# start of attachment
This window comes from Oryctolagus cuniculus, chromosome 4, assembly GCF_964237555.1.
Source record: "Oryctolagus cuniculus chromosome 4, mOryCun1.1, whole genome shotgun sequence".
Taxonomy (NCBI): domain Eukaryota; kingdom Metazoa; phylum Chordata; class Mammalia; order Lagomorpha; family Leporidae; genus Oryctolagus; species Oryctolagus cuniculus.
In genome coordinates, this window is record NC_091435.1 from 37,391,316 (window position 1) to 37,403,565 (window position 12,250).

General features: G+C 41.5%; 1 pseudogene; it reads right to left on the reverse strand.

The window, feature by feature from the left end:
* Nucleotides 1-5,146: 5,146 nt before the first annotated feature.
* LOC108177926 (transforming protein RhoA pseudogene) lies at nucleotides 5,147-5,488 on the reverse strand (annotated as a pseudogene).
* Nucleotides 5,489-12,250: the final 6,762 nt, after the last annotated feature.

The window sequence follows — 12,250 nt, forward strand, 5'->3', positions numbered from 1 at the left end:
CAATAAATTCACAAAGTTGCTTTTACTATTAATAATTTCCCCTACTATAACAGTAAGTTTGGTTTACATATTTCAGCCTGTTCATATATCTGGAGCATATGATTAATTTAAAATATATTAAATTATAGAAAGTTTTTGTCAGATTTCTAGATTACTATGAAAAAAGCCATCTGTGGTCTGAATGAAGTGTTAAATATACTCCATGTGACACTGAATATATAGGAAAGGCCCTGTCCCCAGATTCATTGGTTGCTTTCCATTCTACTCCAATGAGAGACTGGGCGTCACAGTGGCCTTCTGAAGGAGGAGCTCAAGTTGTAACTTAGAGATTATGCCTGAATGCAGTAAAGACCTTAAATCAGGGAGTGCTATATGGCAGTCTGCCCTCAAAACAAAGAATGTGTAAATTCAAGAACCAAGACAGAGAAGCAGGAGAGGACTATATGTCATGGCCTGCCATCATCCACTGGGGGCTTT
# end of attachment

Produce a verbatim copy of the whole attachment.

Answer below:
This window comes from Oryctolagus cuniculus, chromosome 4, assembly GCF_964237555.1.
Source record: "Oryctolagus cuniculus chromosome 4, mOryCun1.1, whole genome shotgun sequence".
Taxonomy (NCBI): domain Eukaryota; kingdom Metazoa; phylum Chordata; class Mammalia; order Lagomorpha; family Leporidae; genus Oryctolagus; species Oryctolagus cuniculus.
In genome coordinates, this window is record NC_091435.1 from 37,391,316 (window position 1) to 37,403,565 (window position 12,250).

General features: G+C 41.5%; 1 pseudogene; it reads right to left on the reverse strand.

The window, feature by feature from the left end:
* Nucleotides 1-5,146: 5,146 nt before the first annotated feature.
* LOC108177926 (transforming protein RhoA pseudogene) lies at nucleotides 5,147-5,488 on the reverse strand (annotated as a pseudogene).
* Nucleotides 5,489-12,250: the final 6,762 nt, after the last annotated feature.

The window sequence follows — 12,250 nt, forward strand, 5'->3', positions numbered from 1 at the left end:
CAATAAATTCACAAAGTTGCTTTTACTATTAATAATTTCCCCTACTATAACAGTAAGTTTGGTTTACATATTTCAGCCTGTTCATATATCTGGAGCATATGATTAATTTAAAATATATTAAATTATAGAAAGTTTTTGTCAGATTTCTAGATTACTATGAAAAAAGCCATCTGTGGTCTGAATGAAGTGTTAAATATACTCCATGTGACACTGAATATATAGGAAAGGCCCTGTCCCCAGATTCATTGGTTGCTTTCCATTCTACTCCAATGAGAGACTGGGCGTCACAGTGGCCTTCTGAAGGAGGAGCTCAAGTTGTAACTTAGAGATTATGCCTGAATGCAGTAAAGACCTTAAATCAGGGAGTGCTATATGGCAGTCTGCCCTCAAAACAAAGAATGTGTAAATTCAAGAACCAAGACAGAGAAGCAGGAGAGGACTATATGTCATGGCCTGCCATCATCCACTGGGGGCTTT